Wed10012014

     Subscribe  |  Contact  |  Advertise  |  RSS Feed Other Publications

Wednesday, 15 April 2009 16:18

Funding for festivals and visitor centers hinges on tourism board decisions

Written by 

The Haywood County Tourism Development Authority will weigh the merits of grant applications from tourism groups over the coming week.

Every year, tourism initiatives, from festivals to visitor center operations, compete for funding from the tourism authority. Haywood County hopes to bring in a little more than $1 million in tourism revenue over the 2009-2010 fiscal year, thanks to a 4 percent tax tacked on to overnight lodging accomodations. The tax carries a stipulation that it must be spent on tourism promotion. How to allocate the money is up to a 12-member tourism board appointed by the county.

Most of the money is used by the tourism authority to market Haywood County as a visitor destination through brochures, magazine ads, billboards, the Internet and various marketing campaigns.

But two pots of money are set aside specifically to fund special tourism projects and festivals by nonprofits and groups throughout the county. Competition for the funds has been contentious in past years — so contenious in fact that it led the county to raise the tax on overnight lodding from 3 percent of 4 percent to provide a bigger pot of money to go around.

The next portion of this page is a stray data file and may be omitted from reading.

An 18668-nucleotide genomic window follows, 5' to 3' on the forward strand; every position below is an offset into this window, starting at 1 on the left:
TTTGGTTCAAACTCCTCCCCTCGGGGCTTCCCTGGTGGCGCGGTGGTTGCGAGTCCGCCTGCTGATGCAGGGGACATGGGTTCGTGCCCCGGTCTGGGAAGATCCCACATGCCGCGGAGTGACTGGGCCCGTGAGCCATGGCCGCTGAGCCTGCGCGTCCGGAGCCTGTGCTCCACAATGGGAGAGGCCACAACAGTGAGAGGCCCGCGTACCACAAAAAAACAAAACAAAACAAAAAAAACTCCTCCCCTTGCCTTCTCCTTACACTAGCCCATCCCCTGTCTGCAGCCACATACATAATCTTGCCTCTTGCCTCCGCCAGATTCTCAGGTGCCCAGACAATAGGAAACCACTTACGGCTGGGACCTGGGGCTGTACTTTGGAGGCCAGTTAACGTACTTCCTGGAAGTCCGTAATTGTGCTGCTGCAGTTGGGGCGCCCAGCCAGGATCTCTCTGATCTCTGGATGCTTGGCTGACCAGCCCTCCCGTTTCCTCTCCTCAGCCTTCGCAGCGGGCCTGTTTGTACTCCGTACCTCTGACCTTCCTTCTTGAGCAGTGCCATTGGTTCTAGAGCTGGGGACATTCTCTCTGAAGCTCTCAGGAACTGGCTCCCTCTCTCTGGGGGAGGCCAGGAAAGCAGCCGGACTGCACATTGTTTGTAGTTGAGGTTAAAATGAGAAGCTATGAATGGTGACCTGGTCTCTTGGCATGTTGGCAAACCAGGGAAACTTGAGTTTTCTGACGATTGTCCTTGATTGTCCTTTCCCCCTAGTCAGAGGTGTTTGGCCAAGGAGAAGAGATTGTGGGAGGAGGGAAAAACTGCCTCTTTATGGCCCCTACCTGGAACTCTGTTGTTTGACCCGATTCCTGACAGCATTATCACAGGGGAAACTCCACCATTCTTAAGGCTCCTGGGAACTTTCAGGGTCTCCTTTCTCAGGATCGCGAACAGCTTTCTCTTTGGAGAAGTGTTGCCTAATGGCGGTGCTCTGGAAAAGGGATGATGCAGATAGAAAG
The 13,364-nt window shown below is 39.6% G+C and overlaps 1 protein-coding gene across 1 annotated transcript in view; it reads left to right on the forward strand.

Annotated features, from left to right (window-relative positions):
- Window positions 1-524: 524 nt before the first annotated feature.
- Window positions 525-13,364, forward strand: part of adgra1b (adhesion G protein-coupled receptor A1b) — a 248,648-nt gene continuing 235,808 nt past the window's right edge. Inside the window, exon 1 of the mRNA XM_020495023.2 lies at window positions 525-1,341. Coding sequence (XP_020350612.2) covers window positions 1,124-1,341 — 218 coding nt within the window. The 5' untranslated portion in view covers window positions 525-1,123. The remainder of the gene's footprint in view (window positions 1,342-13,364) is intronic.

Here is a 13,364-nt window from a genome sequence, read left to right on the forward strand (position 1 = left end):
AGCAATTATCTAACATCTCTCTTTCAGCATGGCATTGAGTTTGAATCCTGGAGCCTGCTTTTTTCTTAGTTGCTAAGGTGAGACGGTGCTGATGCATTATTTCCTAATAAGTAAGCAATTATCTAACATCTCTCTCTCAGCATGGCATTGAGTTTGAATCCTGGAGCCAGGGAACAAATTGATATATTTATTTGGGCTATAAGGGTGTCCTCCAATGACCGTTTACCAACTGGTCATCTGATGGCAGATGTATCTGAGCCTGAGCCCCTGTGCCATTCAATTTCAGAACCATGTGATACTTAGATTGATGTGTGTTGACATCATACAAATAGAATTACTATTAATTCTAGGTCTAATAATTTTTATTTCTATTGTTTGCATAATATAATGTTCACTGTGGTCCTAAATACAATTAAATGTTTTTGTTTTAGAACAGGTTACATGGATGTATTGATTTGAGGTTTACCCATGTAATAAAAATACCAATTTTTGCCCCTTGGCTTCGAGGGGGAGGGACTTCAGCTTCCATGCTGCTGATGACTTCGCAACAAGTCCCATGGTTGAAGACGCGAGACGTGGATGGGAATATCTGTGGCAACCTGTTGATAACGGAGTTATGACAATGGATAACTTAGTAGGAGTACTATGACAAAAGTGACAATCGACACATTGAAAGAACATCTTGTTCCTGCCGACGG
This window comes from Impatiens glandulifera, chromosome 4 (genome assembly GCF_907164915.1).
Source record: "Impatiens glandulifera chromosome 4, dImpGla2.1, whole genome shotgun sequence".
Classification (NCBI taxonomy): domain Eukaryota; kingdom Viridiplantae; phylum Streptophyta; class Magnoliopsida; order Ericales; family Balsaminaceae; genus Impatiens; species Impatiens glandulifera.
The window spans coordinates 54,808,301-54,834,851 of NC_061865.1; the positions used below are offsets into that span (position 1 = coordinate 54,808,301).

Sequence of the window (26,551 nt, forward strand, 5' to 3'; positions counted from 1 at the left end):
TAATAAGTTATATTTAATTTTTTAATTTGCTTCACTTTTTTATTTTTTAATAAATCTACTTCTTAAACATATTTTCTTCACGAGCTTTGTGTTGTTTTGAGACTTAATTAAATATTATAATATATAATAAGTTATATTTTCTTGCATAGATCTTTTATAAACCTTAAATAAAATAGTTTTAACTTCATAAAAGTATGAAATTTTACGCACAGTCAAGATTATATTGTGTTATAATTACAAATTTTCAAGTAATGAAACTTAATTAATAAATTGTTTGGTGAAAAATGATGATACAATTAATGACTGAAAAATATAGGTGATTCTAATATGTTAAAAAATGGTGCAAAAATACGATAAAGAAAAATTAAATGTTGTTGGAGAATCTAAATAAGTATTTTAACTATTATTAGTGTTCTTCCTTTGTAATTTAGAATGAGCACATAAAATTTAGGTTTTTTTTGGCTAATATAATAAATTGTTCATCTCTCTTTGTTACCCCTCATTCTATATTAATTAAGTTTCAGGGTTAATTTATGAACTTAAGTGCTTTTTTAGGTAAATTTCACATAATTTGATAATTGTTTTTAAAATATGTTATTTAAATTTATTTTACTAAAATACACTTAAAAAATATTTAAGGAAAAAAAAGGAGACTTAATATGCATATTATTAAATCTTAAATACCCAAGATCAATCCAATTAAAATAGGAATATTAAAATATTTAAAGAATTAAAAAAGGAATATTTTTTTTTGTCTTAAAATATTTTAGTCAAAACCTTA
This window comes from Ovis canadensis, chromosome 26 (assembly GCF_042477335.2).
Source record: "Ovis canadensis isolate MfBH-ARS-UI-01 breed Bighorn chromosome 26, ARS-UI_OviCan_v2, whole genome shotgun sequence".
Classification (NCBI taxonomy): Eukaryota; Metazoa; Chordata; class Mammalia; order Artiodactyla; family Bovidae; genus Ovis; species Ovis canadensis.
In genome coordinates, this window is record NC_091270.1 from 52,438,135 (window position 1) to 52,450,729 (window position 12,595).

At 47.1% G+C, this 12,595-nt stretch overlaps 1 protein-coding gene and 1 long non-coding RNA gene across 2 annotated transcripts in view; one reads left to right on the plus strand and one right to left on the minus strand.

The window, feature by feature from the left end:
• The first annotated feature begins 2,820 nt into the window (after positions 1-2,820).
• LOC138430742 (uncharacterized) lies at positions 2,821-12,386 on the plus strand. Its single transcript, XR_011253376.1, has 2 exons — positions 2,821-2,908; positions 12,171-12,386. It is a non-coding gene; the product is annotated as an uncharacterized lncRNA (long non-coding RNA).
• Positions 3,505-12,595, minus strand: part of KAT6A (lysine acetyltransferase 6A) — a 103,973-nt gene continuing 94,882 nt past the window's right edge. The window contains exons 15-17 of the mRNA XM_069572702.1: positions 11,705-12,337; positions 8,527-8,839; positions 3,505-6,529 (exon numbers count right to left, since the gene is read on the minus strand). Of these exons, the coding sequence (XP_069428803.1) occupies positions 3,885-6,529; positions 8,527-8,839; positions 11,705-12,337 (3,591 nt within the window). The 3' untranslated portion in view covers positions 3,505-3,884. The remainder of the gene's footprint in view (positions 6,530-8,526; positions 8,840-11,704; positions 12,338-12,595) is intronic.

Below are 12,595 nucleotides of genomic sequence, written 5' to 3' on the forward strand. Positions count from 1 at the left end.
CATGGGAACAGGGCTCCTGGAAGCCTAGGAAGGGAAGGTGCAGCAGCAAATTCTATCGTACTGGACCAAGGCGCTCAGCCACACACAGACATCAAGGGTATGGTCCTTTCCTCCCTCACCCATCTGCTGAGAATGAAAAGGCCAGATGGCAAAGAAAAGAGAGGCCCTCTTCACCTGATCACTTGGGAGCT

That extra 1 percent — roughly $250,000 for the coming fiscal year — is divied up among geographic areas in the county. Each district gets money proportional to the amount of lodging tax collected from that district.

Committees from each of the five districts — Maggie, Waynesville, Lake Junaluska, Canton and Clyde — make recommendations to the Haywood tourism authority on which projects to fund from their respective district. The tourism authority has the final say, however.

On top of the money allocated for each district, the tourism authority sets aside another $100,000 to fund visitor centers and tourism initiatives seeking money from the general tourism budget rather than the special pot allocated for one of the geographic areas.

blog comments powered by Disqus
Read 2878 times

Media

blog comments powered by Disqus

This Must Be the Place

  • This must be the place

    art theplaceClaire Lynch likes to blur lines.

    Born and raised in Upstate New York, she eventually moved away, crossing the Mason-Dixon Line for Alabama at age 12. She carried in her mind the sounds of the 1960s folk scene of Greenwich Village in Manhattan and show tunes echoing from the record player in her childhood home. Soon, she’d cross paths down South with country and bluegrass melodies radiating from Nashville and beyond. 

    Written on Wednesday, 01 October 2014 15:49 Read more...